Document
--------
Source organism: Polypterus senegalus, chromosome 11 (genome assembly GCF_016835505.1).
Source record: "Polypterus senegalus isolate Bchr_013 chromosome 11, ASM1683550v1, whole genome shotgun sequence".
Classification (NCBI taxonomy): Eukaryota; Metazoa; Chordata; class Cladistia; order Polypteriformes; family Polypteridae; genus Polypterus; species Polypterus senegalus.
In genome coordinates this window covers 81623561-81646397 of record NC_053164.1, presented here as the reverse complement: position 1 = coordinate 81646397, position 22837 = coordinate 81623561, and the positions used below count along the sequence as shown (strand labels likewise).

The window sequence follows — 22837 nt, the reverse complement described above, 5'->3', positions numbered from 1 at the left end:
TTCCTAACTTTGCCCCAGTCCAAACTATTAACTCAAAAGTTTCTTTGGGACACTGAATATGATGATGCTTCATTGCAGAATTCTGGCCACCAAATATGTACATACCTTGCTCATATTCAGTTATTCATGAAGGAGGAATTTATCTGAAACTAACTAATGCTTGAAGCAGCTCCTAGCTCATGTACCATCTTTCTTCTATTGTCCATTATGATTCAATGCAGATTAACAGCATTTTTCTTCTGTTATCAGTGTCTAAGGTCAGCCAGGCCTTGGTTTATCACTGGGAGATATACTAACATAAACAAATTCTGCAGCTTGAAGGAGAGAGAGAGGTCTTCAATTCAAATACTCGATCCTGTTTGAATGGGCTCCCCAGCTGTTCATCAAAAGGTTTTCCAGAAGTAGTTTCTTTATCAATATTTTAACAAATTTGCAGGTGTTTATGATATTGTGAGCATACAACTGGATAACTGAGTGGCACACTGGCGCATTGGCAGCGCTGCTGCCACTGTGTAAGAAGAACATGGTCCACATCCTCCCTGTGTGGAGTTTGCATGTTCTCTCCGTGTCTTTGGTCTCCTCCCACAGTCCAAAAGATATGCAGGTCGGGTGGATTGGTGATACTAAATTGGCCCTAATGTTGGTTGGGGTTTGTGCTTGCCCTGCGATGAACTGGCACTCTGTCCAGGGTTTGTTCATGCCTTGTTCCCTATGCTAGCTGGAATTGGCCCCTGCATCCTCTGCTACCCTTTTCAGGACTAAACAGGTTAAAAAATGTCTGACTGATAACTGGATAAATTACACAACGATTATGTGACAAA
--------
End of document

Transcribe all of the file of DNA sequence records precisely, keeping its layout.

Source organism: Polypterus senegalus, chromosome 11 (genome assembly GCF_016835505.1).
Source record: "Polypterus senegalus isolate Bchr_013 chromosome 11, ASM1683550v1, whole genome shotgun sequence".
Classification (NCBI taxonomy): Eukaryota; Metazoa; Chordata; class Cladistia; order Polypteriformes; family Polypteridae; genus Polypterus; species Polypterus senegalus.
In genome coordinates this window covers 81623561-81646397 of record NC_053164.1, presented here as the reverse complement: position 1 = coordinate 81646397, position 22837 = coordinate 81623561, and the positions used below count along the sequence as shown (strand labels likewise).

The window sequence follows — 22837 nt, the reverse complement described above, 5'->3', positions numbered from 1 at the left end:
TTCCTAACTTTGCCCCAGTCCAAACTATTAACTCAAAAGTTTCTTTGGGACACTGAATATGATGATGCTTCATTGCAGAATTCTGGCCACCAAATATGTACATACCTTGCTCATATTCAGTTATTCATGAAGGAGGAATTTATCTGAAACTAACTAATGCTTGAAGCAGCTCCTAGCTCATGTACCATCTTTCTTCTATTGTCCATTATGATTCAATGCAGATTAACAGCATTTTTCTTCTGTTATCAGTGTCTAAGGTCAGCCAGGCCTTGGTTTATCACTGGGAGATATACTAACATAAACAAATTCTGCAGCTTGAAGGAGAGAGAGAGGTCTTCAATTCAAATACTCGATCCTGTTTGAATGGGCTCCCCAGCTGTTCATCAAAAGGTTTTCCAGAAGTAGTTTCTTTATCAATATTTTAACAAATTTGCAGGTGTTTATGATATTGTGAGCATACAACTGGATAACTGAGTGGCACACTGGCGCATTGGCAGCGCTGCTGCCACTGTGTAAGAAGAACATGGTCCACATCCTCCCTGTGTGGAGTTTGCATGTTCTCTCCGTGTCTTTGGTCTCCTCCCACAGTCCAAAAGATATGCAGGTCGGGTGGATTGGTGATACTAAATTGGCCCTAATGTTGGTTGGGGTTTGTGCTTGCCCTGCGATGAACTGGCACTCTGTCCAGGGTTTGTTCATGCCTTGTTCCCTATGCTAGCTGGAATTGGCCCCTGCATCCTCTGCTACCCTTTTCAGGACTAAACAGGTTAAAAAATGTCTGACTGATAACTGGATAAATTACACAACGATTATGTGACAAA